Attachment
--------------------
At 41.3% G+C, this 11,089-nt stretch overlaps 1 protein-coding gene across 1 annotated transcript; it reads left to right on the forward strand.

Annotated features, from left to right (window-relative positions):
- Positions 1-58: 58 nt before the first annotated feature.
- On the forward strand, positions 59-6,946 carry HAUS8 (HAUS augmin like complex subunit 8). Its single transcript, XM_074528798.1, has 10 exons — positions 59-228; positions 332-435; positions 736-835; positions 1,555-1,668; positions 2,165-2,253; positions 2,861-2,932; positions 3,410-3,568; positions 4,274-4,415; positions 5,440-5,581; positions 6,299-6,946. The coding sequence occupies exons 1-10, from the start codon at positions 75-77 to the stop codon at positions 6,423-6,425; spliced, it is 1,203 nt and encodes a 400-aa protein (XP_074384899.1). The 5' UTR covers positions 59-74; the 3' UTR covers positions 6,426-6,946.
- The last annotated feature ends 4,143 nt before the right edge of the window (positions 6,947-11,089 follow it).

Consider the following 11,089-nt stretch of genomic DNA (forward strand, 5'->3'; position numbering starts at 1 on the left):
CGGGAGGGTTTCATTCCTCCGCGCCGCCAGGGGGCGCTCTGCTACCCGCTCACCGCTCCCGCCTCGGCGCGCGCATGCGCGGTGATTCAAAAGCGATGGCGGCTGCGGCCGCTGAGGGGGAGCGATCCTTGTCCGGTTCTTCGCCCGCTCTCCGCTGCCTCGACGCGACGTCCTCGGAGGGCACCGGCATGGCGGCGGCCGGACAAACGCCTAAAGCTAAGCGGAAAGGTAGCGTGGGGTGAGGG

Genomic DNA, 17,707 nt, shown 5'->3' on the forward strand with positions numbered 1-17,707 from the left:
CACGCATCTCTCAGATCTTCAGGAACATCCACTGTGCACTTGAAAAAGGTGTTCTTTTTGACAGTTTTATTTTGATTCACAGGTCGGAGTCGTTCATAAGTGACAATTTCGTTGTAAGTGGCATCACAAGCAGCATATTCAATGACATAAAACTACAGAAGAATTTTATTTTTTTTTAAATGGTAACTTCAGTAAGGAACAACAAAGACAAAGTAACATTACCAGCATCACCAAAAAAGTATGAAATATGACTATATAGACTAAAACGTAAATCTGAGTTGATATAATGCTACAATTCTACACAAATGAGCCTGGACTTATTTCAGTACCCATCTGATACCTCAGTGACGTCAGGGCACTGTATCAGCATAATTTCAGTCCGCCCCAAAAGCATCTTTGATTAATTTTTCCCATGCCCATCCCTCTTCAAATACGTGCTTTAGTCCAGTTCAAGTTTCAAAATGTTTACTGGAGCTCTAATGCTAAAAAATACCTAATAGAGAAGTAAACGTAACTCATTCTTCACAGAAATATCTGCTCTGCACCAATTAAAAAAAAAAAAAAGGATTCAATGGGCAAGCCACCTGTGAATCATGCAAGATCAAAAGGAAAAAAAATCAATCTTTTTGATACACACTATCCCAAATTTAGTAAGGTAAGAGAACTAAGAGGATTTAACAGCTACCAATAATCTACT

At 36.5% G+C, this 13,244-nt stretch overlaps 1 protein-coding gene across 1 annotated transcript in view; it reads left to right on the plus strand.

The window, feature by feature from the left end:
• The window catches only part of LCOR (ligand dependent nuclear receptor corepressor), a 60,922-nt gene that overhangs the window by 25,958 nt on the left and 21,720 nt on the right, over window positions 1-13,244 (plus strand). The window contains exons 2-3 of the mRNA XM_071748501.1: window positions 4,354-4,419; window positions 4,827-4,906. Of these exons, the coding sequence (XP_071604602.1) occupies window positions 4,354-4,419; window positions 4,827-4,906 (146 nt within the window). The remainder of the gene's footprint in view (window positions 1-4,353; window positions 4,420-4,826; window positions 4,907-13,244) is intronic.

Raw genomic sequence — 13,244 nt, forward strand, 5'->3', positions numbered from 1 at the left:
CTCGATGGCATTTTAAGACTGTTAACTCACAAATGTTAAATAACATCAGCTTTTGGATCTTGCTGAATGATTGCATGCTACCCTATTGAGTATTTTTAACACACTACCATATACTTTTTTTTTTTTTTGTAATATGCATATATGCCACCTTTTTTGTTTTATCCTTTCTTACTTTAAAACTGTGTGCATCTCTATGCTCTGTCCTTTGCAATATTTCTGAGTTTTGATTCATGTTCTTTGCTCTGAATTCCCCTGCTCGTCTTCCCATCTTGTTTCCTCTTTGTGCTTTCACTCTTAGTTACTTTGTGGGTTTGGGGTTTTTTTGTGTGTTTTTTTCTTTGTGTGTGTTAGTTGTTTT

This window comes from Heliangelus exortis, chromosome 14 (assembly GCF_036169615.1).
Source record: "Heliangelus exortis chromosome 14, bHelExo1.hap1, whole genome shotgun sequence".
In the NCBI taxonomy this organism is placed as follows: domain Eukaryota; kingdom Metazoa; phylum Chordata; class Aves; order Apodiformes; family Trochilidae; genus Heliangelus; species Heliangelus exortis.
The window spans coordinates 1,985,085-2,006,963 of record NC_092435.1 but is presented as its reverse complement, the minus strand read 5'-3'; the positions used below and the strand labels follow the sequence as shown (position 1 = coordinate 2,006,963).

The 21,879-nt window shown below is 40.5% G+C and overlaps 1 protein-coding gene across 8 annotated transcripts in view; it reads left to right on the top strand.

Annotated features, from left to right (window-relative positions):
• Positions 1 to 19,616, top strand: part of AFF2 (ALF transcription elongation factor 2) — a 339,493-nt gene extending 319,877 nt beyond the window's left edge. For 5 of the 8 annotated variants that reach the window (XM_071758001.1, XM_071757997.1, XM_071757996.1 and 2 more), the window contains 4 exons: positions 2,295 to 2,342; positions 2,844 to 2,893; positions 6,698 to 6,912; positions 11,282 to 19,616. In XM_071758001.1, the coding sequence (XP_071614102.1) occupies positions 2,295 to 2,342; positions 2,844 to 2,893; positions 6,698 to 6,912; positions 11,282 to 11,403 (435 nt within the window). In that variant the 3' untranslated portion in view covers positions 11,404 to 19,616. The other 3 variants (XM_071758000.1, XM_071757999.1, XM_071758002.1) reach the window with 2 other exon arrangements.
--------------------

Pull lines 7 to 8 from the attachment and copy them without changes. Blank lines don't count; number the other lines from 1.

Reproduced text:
CGGGAGGGTTTCATTCCTCCGCGCCGCCAGGGGGCGCTCTGCTACCCGCTCACCGCTCCCGCCTCGGCGCGCGCATGCGCGGTGATTCAAAAGCGATGGCGGCTGCGGCCGCTGAGGGGGAGCGATCCTTGTCCGGTTCTTCGCCCGCTCTCCGCTGCCTCGACGCGACGTCCTCGGAGGGCACCGGCATGGCGGCGGCCGGACAAACGCCTAAAGCTAAGCGGAAAGGTAGCGTGGGGTGAGGG

Genomic DNA, 17,707 nt, shown 5'->3' on the forward strand with positions numbered 1-17,707 from the left: